The structures of the male genitalia ( Fig. 21View FIGURE 21) are within the range of variation of both C. lineosa  and C. scotti  ( Fig. 22–34View FIGURE 22View FIGURE 23View FIGURE 24View FIGURE 25View FIGURE 26View FIGURE 27View FIGURE 28View FIGURE 29View FIGURE 30View FIGURE 31View FIGURE 32View FIGURE 33View FIGURE 34) and are very different from those of C. minor  and C. pollux  ( Fig. 35View FIGURE 35, 36View FIGURE 36). The uncus lacks an acute sclerotized hook ventrally; the sclerotized process of the harpe is elongate, almost the same width over the entire length; and the margin of the basal plate of the phallus armature is deeply denticulate with a large apical hook distally (the basal portion of this hook is angled at about 30° to the phallus main axis). In male genitalia of the superficially similar but larger C. subangustata continentalis  ssp. n. (described below) ( Fig. 37View FIGURE 37), the uncus bears an acute tooth ventrally, the sclerotized process of the harpe is chunky, noticeably narrowing distally; and the phallus armature has a less denticulate plate and a short, small apical hook that is devoid of additional minute teeth on its surface (the basal portion of the hook is angled at about 45° to the phallus main axis). Generally, C. bryki  has thinner and more elongate male genital structures than C. subangustata  .

One mtDNA haplotype of C. bryki  is shown in Fig. 40. It is common to all six examined specimens and the Chinese specimen found in the BOLD database. The translated polypeptide sequence differs from the other Cechetra  species by one non-synonymic amino acid substitution.

Examination of the “type” of C. lineosa  f. viridula convinced us that it is just a discoloured specimen of C. bryki  . Another moth, in NHMUK, was illustrated by d'Abrera ([1987]: p. 205-206) as a “green form” of C. lineosa  , but he did not give any locality data. We have examined this specimen, which proved to come from Sikkim, India, and found that it, too, is a specimen of C. bryki  . We have thus included both these specimens in the paratype series of C. bryki  .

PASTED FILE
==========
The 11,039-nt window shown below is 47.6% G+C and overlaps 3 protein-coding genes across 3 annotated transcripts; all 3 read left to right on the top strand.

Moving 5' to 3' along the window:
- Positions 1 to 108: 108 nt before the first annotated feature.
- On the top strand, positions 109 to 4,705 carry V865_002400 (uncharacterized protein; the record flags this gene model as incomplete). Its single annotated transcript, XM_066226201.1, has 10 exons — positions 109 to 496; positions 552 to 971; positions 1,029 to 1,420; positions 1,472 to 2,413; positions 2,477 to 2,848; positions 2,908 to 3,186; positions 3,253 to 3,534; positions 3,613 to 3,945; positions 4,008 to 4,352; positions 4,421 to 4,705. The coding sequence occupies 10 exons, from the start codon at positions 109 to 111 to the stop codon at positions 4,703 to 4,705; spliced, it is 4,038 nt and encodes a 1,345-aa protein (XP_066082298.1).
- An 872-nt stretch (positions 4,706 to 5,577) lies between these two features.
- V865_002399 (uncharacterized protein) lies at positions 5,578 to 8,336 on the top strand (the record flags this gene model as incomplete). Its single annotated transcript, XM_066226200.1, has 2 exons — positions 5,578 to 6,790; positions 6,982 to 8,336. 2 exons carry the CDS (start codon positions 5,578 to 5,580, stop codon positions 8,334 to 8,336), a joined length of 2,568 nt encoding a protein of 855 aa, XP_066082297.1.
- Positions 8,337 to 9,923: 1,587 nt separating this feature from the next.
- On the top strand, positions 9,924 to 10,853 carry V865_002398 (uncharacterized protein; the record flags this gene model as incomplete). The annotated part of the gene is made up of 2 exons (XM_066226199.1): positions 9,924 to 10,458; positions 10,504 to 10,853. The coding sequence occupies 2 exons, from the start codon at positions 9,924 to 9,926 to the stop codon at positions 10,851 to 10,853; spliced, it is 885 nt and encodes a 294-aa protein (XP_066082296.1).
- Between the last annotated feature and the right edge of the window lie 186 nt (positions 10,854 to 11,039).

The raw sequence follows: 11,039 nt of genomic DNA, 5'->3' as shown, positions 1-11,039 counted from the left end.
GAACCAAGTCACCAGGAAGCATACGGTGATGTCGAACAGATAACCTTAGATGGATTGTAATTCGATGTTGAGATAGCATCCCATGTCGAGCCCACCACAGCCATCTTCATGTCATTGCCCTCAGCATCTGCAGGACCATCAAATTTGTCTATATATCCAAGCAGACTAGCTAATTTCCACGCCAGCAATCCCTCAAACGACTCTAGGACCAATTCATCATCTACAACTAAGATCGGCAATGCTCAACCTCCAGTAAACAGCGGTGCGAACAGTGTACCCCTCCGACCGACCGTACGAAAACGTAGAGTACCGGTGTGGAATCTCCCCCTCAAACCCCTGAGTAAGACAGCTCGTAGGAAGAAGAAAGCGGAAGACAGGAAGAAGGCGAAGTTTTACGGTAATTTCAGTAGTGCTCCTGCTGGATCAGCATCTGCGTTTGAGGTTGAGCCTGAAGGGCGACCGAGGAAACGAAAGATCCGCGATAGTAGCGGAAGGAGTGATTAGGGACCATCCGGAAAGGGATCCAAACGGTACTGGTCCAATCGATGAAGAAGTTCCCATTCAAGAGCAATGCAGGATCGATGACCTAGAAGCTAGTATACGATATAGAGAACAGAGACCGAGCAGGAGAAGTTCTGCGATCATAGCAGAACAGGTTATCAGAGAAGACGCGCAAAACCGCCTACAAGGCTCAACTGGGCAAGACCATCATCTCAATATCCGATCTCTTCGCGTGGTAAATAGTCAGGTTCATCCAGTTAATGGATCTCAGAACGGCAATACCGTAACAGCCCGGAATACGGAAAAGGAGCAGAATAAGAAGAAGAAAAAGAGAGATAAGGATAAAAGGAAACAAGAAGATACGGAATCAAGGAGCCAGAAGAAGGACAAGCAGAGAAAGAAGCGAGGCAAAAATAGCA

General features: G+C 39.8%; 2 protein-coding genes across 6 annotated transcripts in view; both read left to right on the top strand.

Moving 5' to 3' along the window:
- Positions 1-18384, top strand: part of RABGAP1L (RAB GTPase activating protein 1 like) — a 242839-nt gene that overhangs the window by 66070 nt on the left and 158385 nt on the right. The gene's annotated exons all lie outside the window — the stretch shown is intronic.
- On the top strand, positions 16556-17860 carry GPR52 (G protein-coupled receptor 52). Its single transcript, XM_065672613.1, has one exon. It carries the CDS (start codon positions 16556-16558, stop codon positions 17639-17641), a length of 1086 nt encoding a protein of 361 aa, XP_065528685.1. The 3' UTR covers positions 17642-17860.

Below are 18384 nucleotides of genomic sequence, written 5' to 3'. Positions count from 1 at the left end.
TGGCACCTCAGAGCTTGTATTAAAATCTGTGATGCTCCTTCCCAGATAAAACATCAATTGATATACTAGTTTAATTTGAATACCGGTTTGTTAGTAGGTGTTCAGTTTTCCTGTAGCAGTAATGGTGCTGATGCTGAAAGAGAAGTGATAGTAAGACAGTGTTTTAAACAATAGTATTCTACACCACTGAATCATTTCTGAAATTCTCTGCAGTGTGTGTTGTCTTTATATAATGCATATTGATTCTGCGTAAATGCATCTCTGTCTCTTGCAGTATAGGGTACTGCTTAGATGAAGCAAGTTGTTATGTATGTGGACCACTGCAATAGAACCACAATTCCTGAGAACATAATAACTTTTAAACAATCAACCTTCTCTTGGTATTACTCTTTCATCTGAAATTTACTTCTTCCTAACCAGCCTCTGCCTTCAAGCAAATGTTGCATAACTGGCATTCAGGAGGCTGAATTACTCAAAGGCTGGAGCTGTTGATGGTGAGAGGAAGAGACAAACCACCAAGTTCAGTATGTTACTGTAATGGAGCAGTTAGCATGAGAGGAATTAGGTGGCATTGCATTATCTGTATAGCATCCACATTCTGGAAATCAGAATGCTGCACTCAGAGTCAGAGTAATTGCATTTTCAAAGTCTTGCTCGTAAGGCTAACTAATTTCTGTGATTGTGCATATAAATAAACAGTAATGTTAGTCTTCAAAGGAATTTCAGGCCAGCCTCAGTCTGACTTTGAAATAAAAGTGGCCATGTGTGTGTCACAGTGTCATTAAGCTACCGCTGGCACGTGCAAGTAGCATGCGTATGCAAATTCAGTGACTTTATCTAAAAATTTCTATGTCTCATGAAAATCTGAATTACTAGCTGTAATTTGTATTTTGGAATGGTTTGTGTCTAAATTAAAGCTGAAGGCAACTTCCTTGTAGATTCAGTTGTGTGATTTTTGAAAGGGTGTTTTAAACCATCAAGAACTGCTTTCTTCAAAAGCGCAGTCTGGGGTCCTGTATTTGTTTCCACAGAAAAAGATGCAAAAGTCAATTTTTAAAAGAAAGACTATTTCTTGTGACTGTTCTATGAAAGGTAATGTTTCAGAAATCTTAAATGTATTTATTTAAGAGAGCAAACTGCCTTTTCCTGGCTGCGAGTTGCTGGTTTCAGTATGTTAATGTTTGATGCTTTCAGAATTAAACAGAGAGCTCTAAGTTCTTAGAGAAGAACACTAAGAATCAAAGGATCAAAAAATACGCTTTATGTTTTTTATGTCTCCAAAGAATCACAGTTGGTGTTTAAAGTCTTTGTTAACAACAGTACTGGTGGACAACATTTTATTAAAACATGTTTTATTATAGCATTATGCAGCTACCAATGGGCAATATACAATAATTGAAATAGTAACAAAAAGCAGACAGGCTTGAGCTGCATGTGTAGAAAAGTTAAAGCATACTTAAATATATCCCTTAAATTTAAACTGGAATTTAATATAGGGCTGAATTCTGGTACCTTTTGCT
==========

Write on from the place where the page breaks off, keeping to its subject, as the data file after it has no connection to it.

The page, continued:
Overall, the current known range of C. bryki  encompasses areas in Northern India, Nepal, Myanmar, Southwestern China and Northern Vietnam at altitudes above 1900 m. It might also reasonably be expected to occur in the mountainous areas of Bhutan, Laos, Northern Thailand and Cambodia.

Currently, only one generation per year is known for C. bryki  , from the end of May until early August.

The larval hostplants of C. bryki  are currently unknown. The hostplants of the closely related C. lineosa  were listed by Bell & Scott (1937) as Impatiens  ( Balsaminaceae  ), Saurauia  ( Actinidiaceae  ), Polygonum  ( Polygonaceae  ) and Vitis  ( Vitaceae  ). All of these are members of early succession plant communities, which is typical for most hawkmoths of subfamily Macroglossinae  . This explains, for example, why C. lineosa  is a very common species in anthropogenic and disturbed plant communities. Such early succession communities at higher altitudes are usually microniches in late successional forests, known in the phytocenological literature as “gaps”, emerging due to rock collapse, windfalls and similar disturbances. Ecologically, C. bryki  is likely to belong to the fauna of equatorial cloud forests and have a patchy distribution due to origin and lack of persistence of its habitats.

Etymology. The species is named after the Swedish entomologist, anthropologist and writer, Felix Bryk, who described C. lineosa  f. viridula. We decided not to use the unavailable infrasubspecific name viridula but rather to propose a new name in accordance with the name availability criteria of the International Code of Zoological Nomenclature ( ICZN 1999, 2012).


Natural History Museum, London


Saskatchewan Museum of Natural History


Hungarian Natural History Museum (Termeszettudomanyi Muzeum)